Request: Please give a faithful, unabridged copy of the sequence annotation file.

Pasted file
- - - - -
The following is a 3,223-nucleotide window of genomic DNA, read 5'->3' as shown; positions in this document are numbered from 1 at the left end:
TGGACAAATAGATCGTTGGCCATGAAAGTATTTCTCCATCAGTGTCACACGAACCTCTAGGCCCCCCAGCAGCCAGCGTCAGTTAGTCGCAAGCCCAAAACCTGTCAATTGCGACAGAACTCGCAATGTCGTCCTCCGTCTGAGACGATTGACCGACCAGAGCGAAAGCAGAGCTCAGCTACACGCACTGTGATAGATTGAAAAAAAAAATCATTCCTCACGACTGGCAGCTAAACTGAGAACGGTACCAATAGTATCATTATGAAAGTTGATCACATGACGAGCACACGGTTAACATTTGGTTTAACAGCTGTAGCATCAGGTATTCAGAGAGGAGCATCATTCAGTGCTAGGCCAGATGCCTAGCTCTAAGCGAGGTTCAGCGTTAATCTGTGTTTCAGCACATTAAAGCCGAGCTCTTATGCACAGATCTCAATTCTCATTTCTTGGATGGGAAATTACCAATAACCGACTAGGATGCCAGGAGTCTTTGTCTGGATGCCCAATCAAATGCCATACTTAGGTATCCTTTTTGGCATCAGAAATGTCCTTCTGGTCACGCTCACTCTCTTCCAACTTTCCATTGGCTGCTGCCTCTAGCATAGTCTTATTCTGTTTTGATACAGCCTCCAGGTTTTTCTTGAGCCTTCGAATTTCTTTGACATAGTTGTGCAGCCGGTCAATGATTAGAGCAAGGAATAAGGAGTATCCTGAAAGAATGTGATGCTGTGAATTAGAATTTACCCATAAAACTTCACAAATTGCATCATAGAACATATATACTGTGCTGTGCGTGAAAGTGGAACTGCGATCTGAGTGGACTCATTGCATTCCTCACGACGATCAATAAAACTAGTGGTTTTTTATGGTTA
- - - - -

The following is a 3,223-nucleotide window of genomic DNA, read 5'->3' as shown; positions in this document are numbered from 1 at the left end:
TGGACAAATAGATCGTTGGCCATGAAAGTATTTCTCCATCAGTGTCACACGAACCTCTAGGCCCCCCAGCAGCCAGCGTCAGTTAGTCGCAAGCCCAAAACCTGTCAATTGCGACAGAACTCGCAATGTCGTCCTCCGTCTGAGACGATTGACCGACCAGAGCGAAAGCAGAGCTCAGCTACACGCACTGTGATAGATTGAAAAAAAAAATCATTCCTCACGACTGGCAGCTAAACTGAGAACGGTACCAATAGTATCATTATGAAAGTTGATCACATGACGAGCACACGGTTAACATTTGGTTTAACAGCTGTAGCATCAGGTATTCAGAGAGGAGCATCATTCAGTGCTAGGCCAGATGCCTAGCTCTAAGCGAGGTTCAGCGTTAATCTGTGTTTCAGCACATTAAAGCCGAGCTCTTATGCACAGATCTCAATTCTCATTTCTTGGATGGGAAATTACCAATAACCGACTAGGATGCCAGGAGTCTTTGTCTGGATGCCCAATCAAATGCCATACTTAGGTATCCTTTTTGGCATCAGAAATGTCCTTCTGGTCACGCTCACTCTCTTCCAACTTTCCATTGGCTGCTGCCTCTAGCATAGTCTTATTCTGTTTTGATACAGCCTCCAGGTTTTTCTTGAGCCTTCGAATTTCTTTGACATAGTTGTGCAGCCGGTCAATGATTAGAGCAAGGAATAAGGAGTATCCTGAAAGAATGTGATGCTGTGAATTAGAATTTACCCATAAAACTTCACAAATTGCATCATAGAACATATATACTGTGCTGTGCGTGAAAGTGGAACTGCGATCTGAGTGGACTCATTGCATTCCTCACGACGATCAATAAAACTAGTGGTTTTTTATGGTTA